Mass communication education: Taking firmer roots

The stereotype of the basic course taught by junior media faculty members is not accurate‚ and that the growth in the use of technology is not satisfactorily enhancing opportunities to connect with the professional media world

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The banyan tree of mass communication education has become three and a half decades old and it continues to branch out and strike roots deep down into the fertile soil in the Kathmandu Valley. There is always a rush for this curriculum. Enrolment records show that during the last three and a half decades several thousand students have admitted themselves in the RR Campus only, although now the trend is declining owing to the phasing out of the PCL level. But, the Plus 2 institutions are bearing the brunt of this phase-out policy. Good sign of private initiative!

Two competing traditions in mass communication education are influencing the field of mass communication education in Nepal too. Academic institutions prepare the promising students for the study of the broader field of mass communication career, while media institutions directly recruit promising undergraduates, with or without training in journalism, for their journalistic workplaces. There is a rush for direct recruitment offered by prestigious dailies, weeklies and broadcasting media in no less tempo than that for enrolment for university education. Many students are found to be part-time news reporters. The movement towards communication convergence and online journalism has accelerated the interest both in investment and use of applied communication, creating thereby a new demand for IT orientation in existing curricula as well as in online employment avenues .

The definition of mass communication education is changing to accommodate the concept of telematic communication. A new challenge has emerged in the field of mass communication education field. Should practical skills dominate the curriculum? Should media research be viewed with disdain? Without minimizing the importance of practical journalism training or in-house system of preparing internees for the job, it can be argued that the mission of any university faculty should be directed towards solving the larger problems of the society and culture, and of society and culture in developing or least developed countries..

Mass communication educators should have a clearer vision of how graduate-level education will effectively address broader societal needs of Nepal. How to allow the students in the mass communication master’s degree programme to opt for courses of interdisciplinary content that might expose them to areas in which they might eventually land themselves. How to develop curricular approaches without denying the central role the new media can play in future media education .

Many observations of responsible members in the field of education in Nepal point out that the stereotype of the basic course taught by junior media faculty members is not accurate, and that the growth in the use of technology is not satisfactorily enhancing opportunities to connect with the professional media world. It is said, for instance, that better professional news photographers are produced in the practical digital lab of the media houses. Photo journalism students should now be trained in the art and science of instagram. All societies, young or old, have ostensibly become mobile and instantaneous.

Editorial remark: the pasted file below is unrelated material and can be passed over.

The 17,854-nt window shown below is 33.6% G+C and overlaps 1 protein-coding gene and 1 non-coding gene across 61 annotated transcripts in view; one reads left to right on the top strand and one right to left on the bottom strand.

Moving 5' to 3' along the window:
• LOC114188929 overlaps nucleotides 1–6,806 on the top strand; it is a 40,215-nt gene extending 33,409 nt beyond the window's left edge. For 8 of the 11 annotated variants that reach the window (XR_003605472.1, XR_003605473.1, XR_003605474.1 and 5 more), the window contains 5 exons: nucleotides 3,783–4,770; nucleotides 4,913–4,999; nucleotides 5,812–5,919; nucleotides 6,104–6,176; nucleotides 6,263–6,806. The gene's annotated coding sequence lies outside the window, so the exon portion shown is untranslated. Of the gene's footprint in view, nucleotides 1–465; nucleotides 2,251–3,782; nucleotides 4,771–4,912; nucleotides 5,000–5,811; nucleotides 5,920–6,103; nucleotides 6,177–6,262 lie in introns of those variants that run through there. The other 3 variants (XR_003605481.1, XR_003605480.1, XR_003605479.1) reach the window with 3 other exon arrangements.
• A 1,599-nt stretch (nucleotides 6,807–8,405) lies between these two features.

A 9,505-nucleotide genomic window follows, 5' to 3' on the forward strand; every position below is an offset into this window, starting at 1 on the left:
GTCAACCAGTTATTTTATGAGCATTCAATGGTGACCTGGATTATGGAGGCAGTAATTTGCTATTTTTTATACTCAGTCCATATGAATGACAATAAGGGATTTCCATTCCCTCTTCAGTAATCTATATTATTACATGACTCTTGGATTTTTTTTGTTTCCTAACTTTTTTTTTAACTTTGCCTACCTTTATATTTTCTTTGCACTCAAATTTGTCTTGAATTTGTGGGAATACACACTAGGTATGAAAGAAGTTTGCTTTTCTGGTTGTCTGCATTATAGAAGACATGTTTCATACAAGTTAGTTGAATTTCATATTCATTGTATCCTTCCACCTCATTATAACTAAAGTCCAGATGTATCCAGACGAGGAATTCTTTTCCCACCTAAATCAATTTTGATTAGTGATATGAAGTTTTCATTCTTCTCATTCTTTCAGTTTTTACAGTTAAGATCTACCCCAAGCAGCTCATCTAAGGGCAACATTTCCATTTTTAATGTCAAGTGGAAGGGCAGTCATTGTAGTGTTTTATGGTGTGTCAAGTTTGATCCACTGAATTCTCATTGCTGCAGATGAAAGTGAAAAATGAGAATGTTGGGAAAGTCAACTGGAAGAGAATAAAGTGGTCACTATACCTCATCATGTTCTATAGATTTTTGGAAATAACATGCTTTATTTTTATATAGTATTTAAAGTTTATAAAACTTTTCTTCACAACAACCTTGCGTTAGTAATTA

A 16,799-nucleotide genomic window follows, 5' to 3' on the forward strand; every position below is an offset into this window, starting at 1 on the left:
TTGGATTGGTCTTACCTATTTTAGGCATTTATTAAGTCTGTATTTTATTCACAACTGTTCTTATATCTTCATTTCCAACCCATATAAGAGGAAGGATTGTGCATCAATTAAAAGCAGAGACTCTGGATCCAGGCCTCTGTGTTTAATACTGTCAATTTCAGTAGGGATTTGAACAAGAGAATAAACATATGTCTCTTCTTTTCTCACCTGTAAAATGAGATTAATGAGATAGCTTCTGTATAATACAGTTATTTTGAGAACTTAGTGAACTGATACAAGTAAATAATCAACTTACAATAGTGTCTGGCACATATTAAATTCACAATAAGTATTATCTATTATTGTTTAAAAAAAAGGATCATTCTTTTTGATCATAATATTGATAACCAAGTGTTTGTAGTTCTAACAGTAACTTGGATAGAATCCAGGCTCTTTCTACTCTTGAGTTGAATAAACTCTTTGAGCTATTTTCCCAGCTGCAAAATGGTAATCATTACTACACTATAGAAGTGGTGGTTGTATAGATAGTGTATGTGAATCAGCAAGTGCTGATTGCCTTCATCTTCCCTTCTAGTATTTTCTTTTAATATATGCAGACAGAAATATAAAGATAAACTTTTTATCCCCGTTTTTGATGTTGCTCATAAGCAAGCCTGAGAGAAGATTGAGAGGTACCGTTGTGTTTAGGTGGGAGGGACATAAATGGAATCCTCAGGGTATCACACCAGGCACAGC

Tribhuvan University has been one prestigious educational institution that is committed to promote, with limited resources, the cause of quality media education in the country. The development of curricula for undergraduate and graduate studies stands a testimony to its consistent commitment to mass communication education development in the country. Still, admittedly, the quality of mass communication education has not been up to the desired standard. But it can be argued that the case of Central Department of Mass Communication cannot be isolated from the general educational environment in the country.

More importantly, in recent years the Government of Nepal has provided substantial funding resources to the Ratna Rajya Laxmi Campus for media education development plan and programme of the Central Department, and in fact a new building has recently come up under this project. However, ”the achievements so far in education and mass media development efforts have not been adequate and satisfactory. It has been realized that unless the overall system of education improves qualitatively media education alone cannot improve itself to the desired extent.” Now that the Master level degree programme has been launched and also positive steps have been taken to lay a stronger foundation for its healthier growth and expansion within the framework of Tribhuvan University in competitive educational environment, it can be said that a complete modern journalism and mass communication education system has been rooted firmly in the country and is ready to meet the future challenges.

There are some issues that crop up again and again in regard to qualitative improvement of formal mass communication education in Nepal. They may be summarized in three terms :

1. implementation of eligibility criteria for students’ entrance;
2. improvement in university examination system, and
3. strengthening the central department of mass communication as an independent entity within the framework of Tribhuvan University.

source:RAI,LAL DEOSA(2013),"Mass communication education: Taking firmer roots", The Himalayan Times,3 Sep 2013
photo/art: The Himalayan Times

2013-09-04 | EducateNepal


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